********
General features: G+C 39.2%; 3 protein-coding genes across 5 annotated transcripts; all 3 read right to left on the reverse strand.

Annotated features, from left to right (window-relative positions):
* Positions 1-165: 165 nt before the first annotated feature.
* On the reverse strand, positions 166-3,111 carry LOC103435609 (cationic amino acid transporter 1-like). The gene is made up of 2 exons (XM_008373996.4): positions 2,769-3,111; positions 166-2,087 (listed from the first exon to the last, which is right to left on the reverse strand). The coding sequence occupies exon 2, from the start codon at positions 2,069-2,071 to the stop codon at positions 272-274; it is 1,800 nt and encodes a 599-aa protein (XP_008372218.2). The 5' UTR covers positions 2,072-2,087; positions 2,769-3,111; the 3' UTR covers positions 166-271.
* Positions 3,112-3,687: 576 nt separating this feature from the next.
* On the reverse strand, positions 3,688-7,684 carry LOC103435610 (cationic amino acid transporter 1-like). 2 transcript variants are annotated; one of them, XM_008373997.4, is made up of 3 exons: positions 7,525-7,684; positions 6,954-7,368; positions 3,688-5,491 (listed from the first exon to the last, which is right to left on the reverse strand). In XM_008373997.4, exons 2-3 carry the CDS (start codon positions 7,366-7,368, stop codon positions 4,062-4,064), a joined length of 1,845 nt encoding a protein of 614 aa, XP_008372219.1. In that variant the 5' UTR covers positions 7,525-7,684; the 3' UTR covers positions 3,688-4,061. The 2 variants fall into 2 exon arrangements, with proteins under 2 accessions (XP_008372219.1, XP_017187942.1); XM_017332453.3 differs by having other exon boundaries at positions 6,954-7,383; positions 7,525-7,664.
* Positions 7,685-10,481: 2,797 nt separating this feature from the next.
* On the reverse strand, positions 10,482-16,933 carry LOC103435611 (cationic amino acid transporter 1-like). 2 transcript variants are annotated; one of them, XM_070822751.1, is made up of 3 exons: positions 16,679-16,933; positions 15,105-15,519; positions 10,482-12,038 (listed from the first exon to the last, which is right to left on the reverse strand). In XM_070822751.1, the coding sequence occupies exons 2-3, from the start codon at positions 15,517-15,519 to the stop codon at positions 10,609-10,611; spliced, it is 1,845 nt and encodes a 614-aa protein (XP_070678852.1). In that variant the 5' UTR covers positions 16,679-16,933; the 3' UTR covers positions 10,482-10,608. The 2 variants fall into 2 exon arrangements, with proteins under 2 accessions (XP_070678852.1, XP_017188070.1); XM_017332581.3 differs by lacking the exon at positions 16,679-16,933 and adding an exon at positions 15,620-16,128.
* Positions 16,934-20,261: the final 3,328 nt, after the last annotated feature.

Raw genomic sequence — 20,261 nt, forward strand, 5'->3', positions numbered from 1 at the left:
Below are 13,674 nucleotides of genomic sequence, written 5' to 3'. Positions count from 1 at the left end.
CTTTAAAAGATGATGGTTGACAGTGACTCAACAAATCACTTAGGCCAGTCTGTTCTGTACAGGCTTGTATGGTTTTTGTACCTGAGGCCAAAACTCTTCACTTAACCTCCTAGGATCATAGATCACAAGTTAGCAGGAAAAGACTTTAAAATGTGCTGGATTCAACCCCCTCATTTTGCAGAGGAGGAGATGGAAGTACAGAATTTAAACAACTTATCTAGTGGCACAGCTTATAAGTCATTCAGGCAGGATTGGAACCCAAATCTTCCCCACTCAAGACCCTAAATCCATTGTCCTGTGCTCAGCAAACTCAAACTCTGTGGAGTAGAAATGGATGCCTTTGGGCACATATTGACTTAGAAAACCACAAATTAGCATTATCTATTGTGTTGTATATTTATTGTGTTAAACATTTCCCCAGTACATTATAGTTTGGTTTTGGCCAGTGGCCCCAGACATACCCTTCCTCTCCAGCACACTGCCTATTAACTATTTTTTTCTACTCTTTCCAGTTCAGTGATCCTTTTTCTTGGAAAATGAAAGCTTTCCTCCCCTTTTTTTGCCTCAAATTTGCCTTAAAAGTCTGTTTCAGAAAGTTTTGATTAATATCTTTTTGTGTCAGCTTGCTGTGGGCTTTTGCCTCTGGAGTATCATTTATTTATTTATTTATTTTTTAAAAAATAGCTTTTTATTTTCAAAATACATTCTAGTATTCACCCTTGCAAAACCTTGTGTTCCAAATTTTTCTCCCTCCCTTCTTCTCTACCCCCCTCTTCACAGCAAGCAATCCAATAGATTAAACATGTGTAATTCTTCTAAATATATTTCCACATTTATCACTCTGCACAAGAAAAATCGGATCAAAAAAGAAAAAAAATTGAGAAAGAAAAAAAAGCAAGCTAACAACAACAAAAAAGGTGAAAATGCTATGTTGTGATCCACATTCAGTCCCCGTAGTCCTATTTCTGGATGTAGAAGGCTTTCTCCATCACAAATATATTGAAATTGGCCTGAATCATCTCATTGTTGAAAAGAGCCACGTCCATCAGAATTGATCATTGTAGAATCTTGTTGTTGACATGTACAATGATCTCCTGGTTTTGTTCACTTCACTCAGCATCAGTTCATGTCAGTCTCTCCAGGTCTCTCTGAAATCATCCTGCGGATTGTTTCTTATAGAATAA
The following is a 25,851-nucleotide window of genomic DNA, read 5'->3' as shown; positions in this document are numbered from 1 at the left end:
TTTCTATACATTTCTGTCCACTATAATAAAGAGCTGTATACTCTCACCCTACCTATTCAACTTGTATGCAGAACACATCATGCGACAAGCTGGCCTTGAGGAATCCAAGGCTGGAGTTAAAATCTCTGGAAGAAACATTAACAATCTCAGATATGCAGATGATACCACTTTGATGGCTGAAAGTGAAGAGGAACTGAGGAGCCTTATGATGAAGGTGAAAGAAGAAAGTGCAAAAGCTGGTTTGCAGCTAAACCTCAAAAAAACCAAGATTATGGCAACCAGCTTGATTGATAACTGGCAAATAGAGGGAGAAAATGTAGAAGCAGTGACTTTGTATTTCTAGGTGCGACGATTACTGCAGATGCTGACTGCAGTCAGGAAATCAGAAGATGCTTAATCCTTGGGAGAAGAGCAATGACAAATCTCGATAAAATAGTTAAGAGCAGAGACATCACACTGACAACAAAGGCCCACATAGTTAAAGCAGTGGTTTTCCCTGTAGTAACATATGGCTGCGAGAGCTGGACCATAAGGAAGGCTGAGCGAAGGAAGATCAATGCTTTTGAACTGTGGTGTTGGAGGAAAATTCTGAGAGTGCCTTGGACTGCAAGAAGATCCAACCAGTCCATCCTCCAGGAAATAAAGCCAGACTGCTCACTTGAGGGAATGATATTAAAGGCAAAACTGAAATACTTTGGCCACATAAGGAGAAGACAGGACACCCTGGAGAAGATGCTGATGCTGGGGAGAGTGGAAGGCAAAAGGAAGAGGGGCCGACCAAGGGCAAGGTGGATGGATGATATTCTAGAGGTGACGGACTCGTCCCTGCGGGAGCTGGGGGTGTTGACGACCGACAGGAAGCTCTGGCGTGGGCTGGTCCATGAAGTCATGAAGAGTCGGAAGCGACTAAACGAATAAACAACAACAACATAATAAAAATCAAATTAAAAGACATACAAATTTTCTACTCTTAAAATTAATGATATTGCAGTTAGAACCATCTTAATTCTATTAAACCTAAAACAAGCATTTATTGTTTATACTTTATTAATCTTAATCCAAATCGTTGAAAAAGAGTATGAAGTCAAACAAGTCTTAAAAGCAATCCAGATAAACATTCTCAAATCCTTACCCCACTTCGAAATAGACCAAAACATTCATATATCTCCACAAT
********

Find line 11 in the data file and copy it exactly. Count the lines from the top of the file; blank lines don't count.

Below are 13,674 nucleotides of genomic sequence, written 5' to 3'. Positions count from 1 at the left end.